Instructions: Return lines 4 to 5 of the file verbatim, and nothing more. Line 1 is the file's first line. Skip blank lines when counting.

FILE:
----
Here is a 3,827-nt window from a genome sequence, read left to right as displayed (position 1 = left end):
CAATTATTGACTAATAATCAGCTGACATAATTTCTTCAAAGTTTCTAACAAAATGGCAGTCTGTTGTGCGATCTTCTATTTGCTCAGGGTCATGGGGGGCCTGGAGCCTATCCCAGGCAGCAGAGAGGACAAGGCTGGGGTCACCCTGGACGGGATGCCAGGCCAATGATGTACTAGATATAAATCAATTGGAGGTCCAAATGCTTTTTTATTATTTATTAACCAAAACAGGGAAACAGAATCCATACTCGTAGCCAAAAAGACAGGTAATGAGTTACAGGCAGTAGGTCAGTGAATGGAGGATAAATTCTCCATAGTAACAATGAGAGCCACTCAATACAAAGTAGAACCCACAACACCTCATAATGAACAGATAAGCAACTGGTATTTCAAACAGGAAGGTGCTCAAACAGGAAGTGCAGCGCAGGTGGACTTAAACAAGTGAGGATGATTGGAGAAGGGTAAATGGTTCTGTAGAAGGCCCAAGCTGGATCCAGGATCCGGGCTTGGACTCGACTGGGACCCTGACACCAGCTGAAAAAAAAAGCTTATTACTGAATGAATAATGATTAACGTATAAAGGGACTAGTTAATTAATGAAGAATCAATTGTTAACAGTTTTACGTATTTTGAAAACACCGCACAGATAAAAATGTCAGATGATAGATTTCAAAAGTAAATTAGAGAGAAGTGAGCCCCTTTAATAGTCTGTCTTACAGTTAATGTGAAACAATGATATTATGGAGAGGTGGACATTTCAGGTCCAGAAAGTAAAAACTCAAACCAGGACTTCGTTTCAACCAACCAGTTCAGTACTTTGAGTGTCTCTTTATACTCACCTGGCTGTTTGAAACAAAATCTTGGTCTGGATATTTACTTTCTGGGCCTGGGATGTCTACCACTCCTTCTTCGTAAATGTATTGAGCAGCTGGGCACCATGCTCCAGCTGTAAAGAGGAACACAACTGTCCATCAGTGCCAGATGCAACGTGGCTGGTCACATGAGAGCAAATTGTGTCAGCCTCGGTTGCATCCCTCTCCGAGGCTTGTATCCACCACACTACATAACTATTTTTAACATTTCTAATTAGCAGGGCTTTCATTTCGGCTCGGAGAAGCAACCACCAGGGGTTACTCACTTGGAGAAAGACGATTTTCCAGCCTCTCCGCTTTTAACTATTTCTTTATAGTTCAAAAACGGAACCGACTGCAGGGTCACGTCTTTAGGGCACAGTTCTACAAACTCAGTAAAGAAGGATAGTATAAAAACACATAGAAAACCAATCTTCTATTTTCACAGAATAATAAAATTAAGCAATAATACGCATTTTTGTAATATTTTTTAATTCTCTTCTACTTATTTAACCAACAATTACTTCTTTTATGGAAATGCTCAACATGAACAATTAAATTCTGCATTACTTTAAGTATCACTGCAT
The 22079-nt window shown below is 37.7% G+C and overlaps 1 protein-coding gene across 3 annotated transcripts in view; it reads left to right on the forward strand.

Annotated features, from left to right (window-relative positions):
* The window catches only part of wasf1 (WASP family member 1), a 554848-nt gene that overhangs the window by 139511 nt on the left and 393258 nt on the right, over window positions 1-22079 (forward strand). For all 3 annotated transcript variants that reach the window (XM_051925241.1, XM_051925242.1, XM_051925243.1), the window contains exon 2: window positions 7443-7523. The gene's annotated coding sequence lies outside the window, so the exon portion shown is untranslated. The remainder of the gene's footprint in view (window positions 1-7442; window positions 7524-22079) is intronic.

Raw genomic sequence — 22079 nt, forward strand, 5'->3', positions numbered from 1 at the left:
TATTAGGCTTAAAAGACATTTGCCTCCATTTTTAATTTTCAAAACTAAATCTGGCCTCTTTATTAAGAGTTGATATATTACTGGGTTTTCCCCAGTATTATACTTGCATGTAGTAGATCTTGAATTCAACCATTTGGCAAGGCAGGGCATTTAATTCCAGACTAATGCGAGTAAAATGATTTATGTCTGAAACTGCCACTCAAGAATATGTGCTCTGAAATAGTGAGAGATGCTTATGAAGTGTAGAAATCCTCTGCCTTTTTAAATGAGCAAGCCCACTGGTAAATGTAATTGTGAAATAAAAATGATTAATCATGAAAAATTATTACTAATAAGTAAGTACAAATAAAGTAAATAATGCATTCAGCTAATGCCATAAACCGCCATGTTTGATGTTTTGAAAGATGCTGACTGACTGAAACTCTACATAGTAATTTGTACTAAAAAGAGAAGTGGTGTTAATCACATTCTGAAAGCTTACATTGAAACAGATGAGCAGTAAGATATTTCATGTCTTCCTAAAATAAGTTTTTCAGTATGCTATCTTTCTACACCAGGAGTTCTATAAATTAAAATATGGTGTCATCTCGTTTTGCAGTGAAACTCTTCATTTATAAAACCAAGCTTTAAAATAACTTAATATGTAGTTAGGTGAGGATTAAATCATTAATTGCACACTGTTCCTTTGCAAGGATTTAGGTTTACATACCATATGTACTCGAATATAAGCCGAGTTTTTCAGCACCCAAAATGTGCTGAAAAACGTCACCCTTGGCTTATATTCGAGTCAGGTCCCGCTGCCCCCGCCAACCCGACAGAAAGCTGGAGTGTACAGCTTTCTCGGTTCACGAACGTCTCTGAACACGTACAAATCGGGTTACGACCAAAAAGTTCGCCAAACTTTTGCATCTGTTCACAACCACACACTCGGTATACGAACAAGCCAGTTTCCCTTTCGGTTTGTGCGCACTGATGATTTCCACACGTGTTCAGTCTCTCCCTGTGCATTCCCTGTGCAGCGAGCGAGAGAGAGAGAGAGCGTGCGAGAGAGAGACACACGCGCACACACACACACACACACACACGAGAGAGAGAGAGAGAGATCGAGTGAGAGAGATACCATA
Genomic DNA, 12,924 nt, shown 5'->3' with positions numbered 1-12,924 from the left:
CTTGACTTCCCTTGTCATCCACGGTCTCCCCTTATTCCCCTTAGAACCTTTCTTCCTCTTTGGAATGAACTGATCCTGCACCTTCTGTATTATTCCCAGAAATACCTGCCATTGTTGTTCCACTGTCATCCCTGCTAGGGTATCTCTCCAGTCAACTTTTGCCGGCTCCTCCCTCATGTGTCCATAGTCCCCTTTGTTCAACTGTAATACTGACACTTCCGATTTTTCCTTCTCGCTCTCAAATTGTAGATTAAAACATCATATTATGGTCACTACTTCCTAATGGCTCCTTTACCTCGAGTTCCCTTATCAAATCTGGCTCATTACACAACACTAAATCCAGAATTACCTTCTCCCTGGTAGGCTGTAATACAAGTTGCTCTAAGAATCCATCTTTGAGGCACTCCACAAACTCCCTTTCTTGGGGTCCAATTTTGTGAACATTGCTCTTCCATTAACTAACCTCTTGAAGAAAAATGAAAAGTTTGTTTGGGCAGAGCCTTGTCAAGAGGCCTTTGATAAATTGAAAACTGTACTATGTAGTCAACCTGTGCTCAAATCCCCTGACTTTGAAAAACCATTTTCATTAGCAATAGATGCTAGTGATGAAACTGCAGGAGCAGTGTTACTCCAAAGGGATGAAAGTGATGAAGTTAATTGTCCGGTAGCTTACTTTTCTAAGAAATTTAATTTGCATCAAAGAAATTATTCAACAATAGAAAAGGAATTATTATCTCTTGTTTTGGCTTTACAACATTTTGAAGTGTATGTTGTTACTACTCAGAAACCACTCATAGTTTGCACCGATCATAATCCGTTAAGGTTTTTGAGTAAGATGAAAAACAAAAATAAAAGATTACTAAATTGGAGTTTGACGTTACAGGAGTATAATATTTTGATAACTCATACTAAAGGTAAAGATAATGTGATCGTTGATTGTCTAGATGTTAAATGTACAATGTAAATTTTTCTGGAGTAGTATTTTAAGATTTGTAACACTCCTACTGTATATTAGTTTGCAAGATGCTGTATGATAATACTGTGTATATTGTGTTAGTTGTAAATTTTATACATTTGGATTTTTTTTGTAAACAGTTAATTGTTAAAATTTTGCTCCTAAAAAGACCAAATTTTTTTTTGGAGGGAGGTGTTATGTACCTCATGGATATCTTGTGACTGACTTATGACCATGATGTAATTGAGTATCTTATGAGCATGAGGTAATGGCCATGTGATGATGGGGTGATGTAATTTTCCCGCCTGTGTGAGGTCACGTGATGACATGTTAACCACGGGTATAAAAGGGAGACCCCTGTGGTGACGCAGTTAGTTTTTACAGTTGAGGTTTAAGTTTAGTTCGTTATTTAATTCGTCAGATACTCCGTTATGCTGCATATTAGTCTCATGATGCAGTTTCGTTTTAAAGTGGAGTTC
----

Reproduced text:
Annotated features, from left to right (window-relative positions):
* The window catches only part of wasf1 (WASP family member 1), a 554848-nt gene that overhangs the window by 139511 nt on the left and 393258 nt on the right, over window positions 1-22079 (forward strand). For all 3 annotated transcript variants that reach the window (XM_051925241.1, XM_051925242.1, XM_051925243.1), the window contains exon 2: window positions 7443-7523. The gene's annotated coding sequence lies outside the window, so the exon portion shown is untranslated. The remainder of the gene's footprint in view (window positions 1-7442; window positions 7524-22079) is intronic.